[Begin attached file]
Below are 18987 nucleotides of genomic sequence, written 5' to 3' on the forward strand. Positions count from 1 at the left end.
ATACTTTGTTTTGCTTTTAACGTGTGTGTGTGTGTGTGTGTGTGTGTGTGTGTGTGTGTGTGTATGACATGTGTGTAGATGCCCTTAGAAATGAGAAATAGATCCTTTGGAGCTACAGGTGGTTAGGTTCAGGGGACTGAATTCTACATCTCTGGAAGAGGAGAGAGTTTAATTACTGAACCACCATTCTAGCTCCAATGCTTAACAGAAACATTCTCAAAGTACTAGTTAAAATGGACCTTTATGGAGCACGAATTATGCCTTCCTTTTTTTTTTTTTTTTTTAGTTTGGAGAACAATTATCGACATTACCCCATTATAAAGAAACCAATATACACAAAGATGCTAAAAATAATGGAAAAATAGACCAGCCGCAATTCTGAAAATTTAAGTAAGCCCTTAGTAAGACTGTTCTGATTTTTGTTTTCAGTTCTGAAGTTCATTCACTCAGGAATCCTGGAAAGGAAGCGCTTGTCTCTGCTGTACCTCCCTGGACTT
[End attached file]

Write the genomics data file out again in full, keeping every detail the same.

Below are 18987 nucleotides of genomic sequence, written 5' to 3' on the forward strand. Positions count from 1 at the left end.
ATACTTTGTTTTGCTTTTAACGTGTGTGTGTGTGTGTGTGTGTGTGTGTGTGTGTGTGTGTGTATGACATGTGTGTAGATGCCCTTAGAAATGAGAAATAGATCCTTTGGAGCTACAGGTGGTTAGGTTCAGGGGACTGAATTCTACATCTCTGGAAGAGGAGAGAGTTTAATTACTGAACCACCATTCTAGCTCCAATGCTTAACAGAAACATTCTCAAAGTACTAGTTAAAATGGACCTTTATGGAGCACGAATTATGCCTTCCTTTTTTTTTTTTTTTTTTAGTTTGGAGAACAATTATCGACATTACCCCATTATAAAGAAACCAATATACACAAAGATGCTAAAAATAATGGAAAAATAGACCAGCCGCAATTCTGAAAATTTAAGTAAGCCCTTAGTAAGACTGTTCTGATTTTTGTTTTCAGTTCTGAAGTTCATTCACTCAGGAATCCTGGAAAGGAAGCGCTTGTCTCTGCTGTACCTCCCTGGACTT